Chang­ing the list of bench­mark coun­tries is a good start, but won’t suc­ceed on its own, ac­cord­ing to Steve Mor­gan, a health econ­o­mist at the Univer­sity of Bri­tish Columbia. “If we think we’re go­ing to rely on in­ter­na­tional price com­par­isons alone for keep­ing prices low in Canada,” he said, “we’re fool­ing our­selves.”

In the murky world of in­ter­na­tional phar­ma­ceu­ti­cal pric­ing, the list price is more like the sticker price at a deal­er­ship than it is a true price. Like car buy­ers, large pay­ers such as pri­vate in­sur­ers and gov­ern­ments ne­go­ti­ate dis­counts off the list price. The price-re­view board com­pares list prices in Canada with those in other coun­tries; as long as phar­ma­ceu­ti­cal com­pa­nies in­flate their list prices ev­ery­where, Canada’s drug-price caps will re­main high.

Health Canada is con­sid­er­ing forc­ing drug mak­ers to pro­vide their dis­counted Cana­dian prices in con­fi­dence to the price-re­view board, but it’s un­clear what ef­fect that would have if the board can’t get its hands on the real prices in the 12 com­para­tor coun­tries be­cause they are part of con­fi­den­tial deals.

That’s why the depart­ment is look­ing at other ways to de­fine ex­ces­sive prices, in­clud­ing tak­ing into con­sid­er­a­tion Canada’s gross do­mes­tic prod­uct, the size of the mar­ket for each drug, and the pos­si­bil­ity of mea­sur­ing the drugs’ value for money.

The Cana­dian Agency for Drugs and Tech­nol­ogy in Health (CADTH), which is funded by gov­ern­ments, eval­u­ates new medicines that way, then ad­vises the prov­inces and ter­ri­to­ries on whether to cover them.

In the case of Orkambi, CADTH rec­om­mended against pub­lic fund­ing, say­ing there was not enough ev­i­dence of a sig­nif­i­cant clin­i­cal ben­e­fit, es­pe­cially when the twice-a-day tablet regime costs $248,988 a year.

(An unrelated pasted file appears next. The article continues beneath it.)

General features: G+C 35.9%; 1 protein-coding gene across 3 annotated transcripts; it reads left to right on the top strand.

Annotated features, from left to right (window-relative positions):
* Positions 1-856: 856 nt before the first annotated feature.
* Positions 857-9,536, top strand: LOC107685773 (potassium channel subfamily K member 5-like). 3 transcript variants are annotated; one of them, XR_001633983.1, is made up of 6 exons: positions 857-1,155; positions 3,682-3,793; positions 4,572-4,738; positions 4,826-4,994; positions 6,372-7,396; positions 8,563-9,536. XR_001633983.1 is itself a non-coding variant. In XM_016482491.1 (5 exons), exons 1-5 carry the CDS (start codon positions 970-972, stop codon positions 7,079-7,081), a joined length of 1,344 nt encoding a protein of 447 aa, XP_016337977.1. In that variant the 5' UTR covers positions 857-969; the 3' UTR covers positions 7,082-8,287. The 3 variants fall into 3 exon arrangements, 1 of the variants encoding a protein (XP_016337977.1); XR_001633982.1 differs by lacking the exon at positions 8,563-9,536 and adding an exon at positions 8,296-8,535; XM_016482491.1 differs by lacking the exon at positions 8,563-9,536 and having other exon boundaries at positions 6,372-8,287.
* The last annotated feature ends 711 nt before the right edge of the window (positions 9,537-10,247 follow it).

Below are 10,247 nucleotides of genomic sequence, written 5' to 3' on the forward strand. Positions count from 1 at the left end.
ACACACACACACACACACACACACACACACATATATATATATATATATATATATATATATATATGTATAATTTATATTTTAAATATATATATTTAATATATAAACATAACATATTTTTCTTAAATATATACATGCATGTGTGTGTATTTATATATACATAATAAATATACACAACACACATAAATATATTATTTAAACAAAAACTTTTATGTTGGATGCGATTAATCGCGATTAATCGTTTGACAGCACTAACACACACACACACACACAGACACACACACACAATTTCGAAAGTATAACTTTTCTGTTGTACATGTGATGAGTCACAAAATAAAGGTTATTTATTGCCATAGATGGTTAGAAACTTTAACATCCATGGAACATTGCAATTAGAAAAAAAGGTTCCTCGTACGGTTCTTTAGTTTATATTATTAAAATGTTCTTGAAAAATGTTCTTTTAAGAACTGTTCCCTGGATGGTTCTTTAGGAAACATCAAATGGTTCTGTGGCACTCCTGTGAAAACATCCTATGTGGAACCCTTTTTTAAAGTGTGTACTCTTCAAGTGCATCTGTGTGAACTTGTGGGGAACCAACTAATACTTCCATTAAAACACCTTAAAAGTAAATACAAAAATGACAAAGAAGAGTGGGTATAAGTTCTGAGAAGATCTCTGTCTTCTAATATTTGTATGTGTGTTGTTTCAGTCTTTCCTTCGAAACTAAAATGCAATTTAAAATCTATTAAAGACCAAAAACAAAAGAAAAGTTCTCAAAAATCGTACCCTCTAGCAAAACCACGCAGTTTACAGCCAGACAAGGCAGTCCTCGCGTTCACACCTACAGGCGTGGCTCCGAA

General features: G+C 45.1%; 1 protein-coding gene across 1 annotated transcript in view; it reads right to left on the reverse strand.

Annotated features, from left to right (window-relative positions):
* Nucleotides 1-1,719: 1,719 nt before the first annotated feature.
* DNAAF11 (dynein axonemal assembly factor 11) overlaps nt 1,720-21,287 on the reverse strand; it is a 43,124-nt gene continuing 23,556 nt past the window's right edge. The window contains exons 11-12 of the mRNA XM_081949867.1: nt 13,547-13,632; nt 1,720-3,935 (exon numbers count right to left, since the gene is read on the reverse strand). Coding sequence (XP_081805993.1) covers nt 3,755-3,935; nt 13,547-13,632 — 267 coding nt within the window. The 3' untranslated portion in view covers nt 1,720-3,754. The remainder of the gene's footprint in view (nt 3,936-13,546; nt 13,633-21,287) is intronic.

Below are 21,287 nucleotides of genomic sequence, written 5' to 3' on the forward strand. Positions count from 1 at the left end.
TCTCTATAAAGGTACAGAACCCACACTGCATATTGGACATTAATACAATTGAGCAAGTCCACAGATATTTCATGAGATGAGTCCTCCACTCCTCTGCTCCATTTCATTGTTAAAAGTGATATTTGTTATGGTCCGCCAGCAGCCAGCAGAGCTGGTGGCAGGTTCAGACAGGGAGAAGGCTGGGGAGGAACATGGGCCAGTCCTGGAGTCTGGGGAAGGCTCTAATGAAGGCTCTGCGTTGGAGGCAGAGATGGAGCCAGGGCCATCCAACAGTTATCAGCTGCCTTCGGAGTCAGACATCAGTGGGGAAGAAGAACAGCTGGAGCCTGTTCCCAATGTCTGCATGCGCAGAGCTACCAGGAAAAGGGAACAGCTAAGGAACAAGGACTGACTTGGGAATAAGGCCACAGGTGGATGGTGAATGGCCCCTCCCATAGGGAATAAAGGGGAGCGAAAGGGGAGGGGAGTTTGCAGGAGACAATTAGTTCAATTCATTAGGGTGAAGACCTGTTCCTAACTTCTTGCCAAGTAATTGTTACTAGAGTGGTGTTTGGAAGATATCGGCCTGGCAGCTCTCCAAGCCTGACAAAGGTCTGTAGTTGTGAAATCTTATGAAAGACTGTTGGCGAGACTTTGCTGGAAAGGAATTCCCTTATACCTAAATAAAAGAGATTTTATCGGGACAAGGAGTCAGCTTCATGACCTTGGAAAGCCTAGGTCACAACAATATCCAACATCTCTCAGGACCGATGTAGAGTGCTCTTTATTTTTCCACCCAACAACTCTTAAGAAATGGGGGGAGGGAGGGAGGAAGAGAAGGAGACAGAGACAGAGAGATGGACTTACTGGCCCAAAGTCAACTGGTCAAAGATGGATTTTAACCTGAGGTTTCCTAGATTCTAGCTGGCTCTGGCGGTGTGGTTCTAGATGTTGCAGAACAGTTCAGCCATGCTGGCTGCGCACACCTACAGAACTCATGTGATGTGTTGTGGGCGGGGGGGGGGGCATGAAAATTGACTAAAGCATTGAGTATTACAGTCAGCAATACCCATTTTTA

As a re­sult, the pan-Cana­dian Phar­ma­ceu­ti­cal Al­liance, which ne­go­ti­ates group dis­counts on be­half of Canada’s pub­lic drug plans, is re­fus­ing to en­gage in talks with Ver­tex, the drug’s Bos­ton-based maker.

John Wal­len­burg, the chief sci­en­tific officer for Cys­tic Fi­bro­sis Canada, a char­i­ta­ble ad­vo­cacy or­ga­ni­za­tion, said CADTH’s re­view un­der­es­ti­mated the po­ten­tial ben­e­fits of Orkambi.

Dr. Wal­len­burg, whose daugh­ter died of cys­tic fi­bro­sis, said re­search showed Orkambi helped in­crease lung ca­pac­ity and re­duce hos­pi­tal­iza­tions in one in four pa­tients, but it was im­pos­si­ble to pre­dict who would ben­e­fit un­til pa­tients tried it. (Cys­tic Fi­bro­sis Canada re­ceives money from the phar­ma­ceu­ti­cal in­dus­try, in­clud­ing from Ver­tex, but a spokesman said in­dus­try fund­ing ac­counts for less than 2 per cent of the or­ga­ni­za­tion’s gross rev­enue and does not “un­duly in­flu­ence” its po­si­tions.)

Shan­non Costanzo won­ders if Kait­lyn might be one of the for­tu­nate pa­tients for whom Orkambi works. Right now, she can­not find out be­cause her hus­band’s work­place in­sur­ance cov­ers a max­i­mum of $20,000 a year for her daugh­ter.

Could the pro­posed changes at the price re­view board re­duce the cost of Orkambi? It’s hard to say.

“Hope­fully, us­ing coun­tries that are get­ting lower prices for th­ese med­i­ca­tions will help to set the price ceil­ings at a more rea­son­able place,” said Nav Per­saud, a staff physi­cian and as­so­ciate sci­en­tist at St. Michael’s Hos­pi­tal in Toronto. “One ques­tion, though, is why aren’t we get­ting the best prices?”

Ver­tex de­clined to di­vulge the price it lists for Orkambi in other coun­tries, but a re­port from Bri­tain’s equiv­a­lent of CADTH put the an­nual list price there at about $185,000 – lower than in Canada, but still well out of reach for the Costanzo fam­ily.

“Who comes up with that price tag and can go to bed at night and sleep?” Ms. Costanzo said. “It just blows my mind.”